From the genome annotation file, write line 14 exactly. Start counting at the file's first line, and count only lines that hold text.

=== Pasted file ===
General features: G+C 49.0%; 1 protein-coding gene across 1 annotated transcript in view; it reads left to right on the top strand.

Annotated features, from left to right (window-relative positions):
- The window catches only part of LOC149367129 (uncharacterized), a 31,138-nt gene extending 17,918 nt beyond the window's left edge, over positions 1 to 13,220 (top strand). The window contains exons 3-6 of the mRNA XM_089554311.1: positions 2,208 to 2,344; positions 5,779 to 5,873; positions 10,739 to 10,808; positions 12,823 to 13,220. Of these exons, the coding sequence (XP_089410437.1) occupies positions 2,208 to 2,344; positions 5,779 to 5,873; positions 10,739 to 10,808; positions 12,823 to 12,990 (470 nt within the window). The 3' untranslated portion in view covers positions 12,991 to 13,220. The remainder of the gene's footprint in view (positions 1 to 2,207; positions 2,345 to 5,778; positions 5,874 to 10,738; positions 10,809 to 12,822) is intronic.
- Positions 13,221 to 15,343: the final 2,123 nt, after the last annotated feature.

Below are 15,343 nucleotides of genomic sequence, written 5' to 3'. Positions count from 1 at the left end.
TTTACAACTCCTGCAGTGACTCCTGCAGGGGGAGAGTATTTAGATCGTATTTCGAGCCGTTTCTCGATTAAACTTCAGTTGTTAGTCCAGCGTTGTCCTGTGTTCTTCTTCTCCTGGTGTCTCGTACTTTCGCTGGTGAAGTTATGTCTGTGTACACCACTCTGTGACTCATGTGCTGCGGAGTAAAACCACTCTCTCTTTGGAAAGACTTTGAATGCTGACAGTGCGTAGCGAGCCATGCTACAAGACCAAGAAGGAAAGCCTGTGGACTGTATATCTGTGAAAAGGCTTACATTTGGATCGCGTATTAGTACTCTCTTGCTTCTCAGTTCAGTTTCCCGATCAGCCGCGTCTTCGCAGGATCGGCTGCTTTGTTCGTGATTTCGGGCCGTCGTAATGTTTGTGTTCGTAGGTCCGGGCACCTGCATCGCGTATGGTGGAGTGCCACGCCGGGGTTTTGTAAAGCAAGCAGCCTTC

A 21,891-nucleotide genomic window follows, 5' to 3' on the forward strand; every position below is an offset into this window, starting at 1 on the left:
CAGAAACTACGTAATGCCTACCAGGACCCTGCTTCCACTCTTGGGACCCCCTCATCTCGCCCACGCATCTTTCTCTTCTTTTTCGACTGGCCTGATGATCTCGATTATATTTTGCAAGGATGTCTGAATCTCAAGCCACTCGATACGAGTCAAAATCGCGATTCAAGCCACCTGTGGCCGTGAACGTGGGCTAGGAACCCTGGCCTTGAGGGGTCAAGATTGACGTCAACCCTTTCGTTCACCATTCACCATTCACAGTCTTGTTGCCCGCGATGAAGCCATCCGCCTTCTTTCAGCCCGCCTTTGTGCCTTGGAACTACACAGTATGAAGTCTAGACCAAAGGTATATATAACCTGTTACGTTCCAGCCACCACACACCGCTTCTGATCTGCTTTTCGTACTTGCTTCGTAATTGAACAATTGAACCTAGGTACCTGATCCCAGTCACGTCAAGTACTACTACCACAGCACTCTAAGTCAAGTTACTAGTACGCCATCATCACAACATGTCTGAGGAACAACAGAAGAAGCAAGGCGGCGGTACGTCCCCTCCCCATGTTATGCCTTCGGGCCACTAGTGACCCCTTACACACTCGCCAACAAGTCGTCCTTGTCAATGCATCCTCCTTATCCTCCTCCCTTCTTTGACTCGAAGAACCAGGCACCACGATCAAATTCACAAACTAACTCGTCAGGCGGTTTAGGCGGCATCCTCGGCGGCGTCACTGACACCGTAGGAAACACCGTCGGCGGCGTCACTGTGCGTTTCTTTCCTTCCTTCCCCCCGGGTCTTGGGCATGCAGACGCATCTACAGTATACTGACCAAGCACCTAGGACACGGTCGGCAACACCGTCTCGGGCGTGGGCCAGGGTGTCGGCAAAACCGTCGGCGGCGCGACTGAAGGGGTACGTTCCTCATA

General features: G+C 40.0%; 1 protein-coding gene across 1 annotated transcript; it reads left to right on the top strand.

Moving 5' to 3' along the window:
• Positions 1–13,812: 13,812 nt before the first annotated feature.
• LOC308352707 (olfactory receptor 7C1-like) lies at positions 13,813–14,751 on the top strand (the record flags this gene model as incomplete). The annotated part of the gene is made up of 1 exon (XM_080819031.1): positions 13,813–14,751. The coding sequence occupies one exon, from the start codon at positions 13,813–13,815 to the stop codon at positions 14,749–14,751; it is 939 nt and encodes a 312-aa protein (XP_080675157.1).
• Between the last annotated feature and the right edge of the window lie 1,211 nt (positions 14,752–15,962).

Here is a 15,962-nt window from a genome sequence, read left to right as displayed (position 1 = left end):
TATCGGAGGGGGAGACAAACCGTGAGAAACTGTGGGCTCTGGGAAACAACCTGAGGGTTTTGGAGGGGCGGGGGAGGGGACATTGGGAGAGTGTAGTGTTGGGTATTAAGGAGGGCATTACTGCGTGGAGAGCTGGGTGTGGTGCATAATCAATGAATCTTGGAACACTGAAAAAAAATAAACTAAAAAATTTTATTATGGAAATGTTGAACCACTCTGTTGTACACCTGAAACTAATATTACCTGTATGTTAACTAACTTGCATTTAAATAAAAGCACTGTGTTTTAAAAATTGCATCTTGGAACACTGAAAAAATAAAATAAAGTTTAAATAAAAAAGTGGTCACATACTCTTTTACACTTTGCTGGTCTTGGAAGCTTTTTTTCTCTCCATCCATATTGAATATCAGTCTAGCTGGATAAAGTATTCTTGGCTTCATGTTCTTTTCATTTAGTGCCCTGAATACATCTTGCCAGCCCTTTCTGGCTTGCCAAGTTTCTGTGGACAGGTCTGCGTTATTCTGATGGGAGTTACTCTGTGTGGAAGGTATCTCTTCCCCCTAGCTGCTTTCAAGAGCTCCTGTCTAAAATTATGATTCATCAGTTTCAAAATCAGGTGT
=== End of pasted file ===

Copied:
Here is a 15,962-nt window from a genome sequence, read left to right as displayed (position 1 = left end):